Senator Antonio Commemorates Women’s Suffrage By Voting

Senator Antonio casting her vote early at the Cuyahoga County BOE drop box.

Election Day 2020 is only a couple weeks away, but with early and mail-in voting, you can submit your ballot today. The Cuyahoga County Board of Elections is open for early in-person voting now through Monday, November 2nd at 2:00 p.m. You can also request your absentee ballot up until three days before the election. Once you have received and completed your ballot, it must be postmarked and sent to the BOE or placed in the ballot drop box prior to election day; however, voters should submit or send their ballots as soon as possible. 

This year has been momentous for numerous reasons, but one significant milestone worth commemorating is the 100-year anniversary of the ratification of Nineteenth Amendment to the U.S. Constitution which gave women the right to vote. This allowed women to make their voices heard and represented one ballot at a time. In 1920, only about 36 percent of eligible women voters cast their ballot, compared to 68 percent of men. Now, women voters outnumber men at the polls 63 percent to 59.

I am extremely proud of our very own city of Lakewood for its contribution to the suffrage movement. Three years before the Nineteenth Amendment was added to the Constitution, Lakewood extended the right to women to vote on municipal issues and to run for local office. I know this community’s commitment to equality, civic duty, and efforts to support women continue today. This dedication is evident in Lakewood’s female city council members, Tess Neff and Sarah Kepple; our wonderful Mayor Meghan George; and, because of this community’s support, I am the first woman to represent Ohio’s 23rd Senate District. 

While we commemorate the success of the women’s suffrage movement, we must also acknowledge that this right was not extended to all women. Due to state and local laws, loopholes, poll taxes, literacy tests, and violence, women of color were not guaranteed the right to vote. In fact, Black women and Native American women were not fully enfranchised voters until the passage of the Voting Rights Act of 1965. Even now, voter suppression tactics seek to disenfranchise people of color and low income communities. 

Despite these challenges and those associated with the pandemic, I am hopeful that women voters will turn out in droves to vote this year. This election is so important and women remain an essential part of our electorate. In this year of uncertainty, voters, especially women voters, should feel confident and more empowered than ever in asserting their voices at the ballot box. 

Nickie Antonio

State Senator Nickie J. Antonio (D-Lakewood) is honored to be serving in her first elected term in the Ohio Senate District 23, following 8 years of service in the Ohio House of Representatives, 13th House District with 5 of those years serving in leadership as Minority Whip. Antonio has also served as Lakewood City Councilmember, Executive Director of an outpatient drug/alcohol treatment program for women and teacher for children with special needs.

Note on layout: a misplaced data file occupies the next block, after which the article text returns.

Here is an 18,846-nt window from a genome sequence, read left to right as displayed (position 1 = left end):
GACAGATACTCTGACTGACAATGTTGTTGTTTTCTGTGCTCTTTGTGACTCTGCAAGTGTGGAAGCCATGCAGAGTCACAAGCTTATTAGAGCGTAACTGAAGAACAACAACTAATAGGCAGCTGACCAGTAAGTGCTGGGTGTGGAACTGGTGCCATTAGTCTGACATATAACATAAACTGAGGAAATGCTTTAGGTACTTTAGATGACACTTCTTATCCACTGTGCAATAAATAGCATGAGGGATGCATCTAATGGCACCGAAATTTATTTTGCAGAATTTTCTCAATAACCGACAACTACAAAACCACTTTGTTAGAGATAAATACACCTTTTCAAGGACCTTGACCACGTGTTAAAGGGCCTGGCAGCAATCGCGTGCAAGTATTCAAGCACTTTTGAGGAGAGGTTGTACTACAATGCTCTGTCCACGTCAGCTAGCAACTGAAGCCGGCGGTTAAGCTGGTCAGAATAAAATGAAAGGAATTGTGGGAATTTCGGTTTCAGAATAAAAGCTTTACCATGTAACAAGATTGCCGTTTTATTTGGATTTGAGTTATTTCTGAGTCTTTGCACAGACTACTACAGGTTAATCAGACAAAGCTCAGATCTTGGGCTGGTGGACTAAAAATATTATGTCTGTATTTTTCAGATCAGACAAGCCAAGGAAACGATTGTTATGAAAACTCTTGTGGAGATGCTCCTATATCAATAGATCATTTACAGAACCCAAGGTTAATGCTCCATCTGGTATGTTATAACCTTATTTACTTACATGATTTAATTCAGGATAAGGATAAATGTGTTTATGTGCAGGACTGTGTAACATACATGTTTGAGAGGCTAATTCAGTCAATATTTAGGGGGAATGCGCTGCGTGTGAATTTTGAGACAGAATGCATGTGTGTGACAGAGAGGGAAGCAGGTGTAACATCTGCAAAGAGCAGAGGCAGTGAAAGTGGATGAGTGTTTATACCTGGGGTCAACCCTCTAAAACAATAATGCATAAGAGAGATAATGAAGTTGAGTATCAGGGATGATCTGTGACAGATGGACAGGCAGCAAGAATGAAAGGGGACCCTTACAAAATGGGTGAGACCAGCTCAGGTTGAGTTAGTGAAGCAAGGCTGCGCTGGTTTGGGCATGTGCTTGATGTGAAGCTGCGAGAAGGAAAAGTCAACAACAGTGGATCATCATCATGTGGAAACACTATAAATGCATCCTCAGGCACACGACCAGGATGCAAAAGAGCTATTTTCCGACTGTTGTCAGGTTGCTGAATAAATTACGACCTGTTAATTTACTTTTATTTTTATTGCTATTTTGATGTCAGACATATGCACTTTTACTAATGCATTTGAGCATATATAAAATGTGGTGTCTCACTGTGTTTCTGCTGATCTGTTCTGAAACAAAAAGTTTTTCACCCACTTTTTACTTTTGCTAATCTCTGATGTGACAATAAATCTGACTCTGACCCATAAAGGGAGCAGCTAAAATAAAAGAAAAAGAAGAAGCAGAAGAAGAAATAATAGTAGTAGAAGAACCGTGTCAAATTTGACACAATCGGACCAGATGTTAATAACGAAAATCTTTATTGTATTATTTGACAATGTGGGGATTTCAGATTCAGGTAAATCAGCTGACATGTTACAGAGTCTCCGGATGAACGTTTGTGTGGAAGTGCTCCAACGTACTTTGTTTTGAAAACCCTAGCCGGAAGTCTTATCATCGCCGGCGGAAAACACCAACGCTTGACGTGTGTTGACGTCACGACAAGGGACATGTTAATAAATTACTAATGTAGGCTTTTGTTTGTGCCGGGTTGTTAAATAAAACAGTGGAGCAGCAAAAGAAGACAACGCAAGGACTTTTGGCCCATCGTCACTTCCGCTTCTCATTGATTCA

Antonio serves as Highest Ranking Member of the Senate Health, Transportation and Joint Medicaid Oversight Committees. She also serves on the Finance Subcommittee on Health, and Ways and Means Committees. She is also a member of the Ohio House Democratic Women's Caucus—previously serving as chair—and is the State Director for the Women Legislators’ Lobby.

She has been a dedicated champion of workers’ rights, high-quality education, our local governments, equal rights for women and the LGBT community, healthcare for all and fighting the opioid crisis.

Antonio is recognized as a leader who reaches across the aisle to get things done. As a result, she has worked to pass legislation such as Ohio’s historic adoption open records law (SB 23/HB 61) and a step therapy reform law (SB 265/HB 72). During each of her four terms in office, Antonio has introduced the Ohio Fairness Act (now SB11), to provide civil rights protections for members of the  LGBT community,  as well as an end to Ohio’s use of the death penalty and an array of other bills focused on improving the lives of all Ohioans. Antonio continues to be an established expert in health policy in the General Assembly.

The first in her family to graduate from college, she holds both MPA and B.S.Ed. Degrees from Cleveland State University and was named a CSU Distinguished Alumni in 2013. She is also an alumnus and Bohnett fellow of the Kennedy School Harvard Leadership Program (2011).

Daughters Ariel and Stacey have made Antonio and wife Jean Kosmac, very proud as the girls engage in their adult life journeys.

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Volume 16, Issue 20, Posted 10:13 AM, 10.22.2020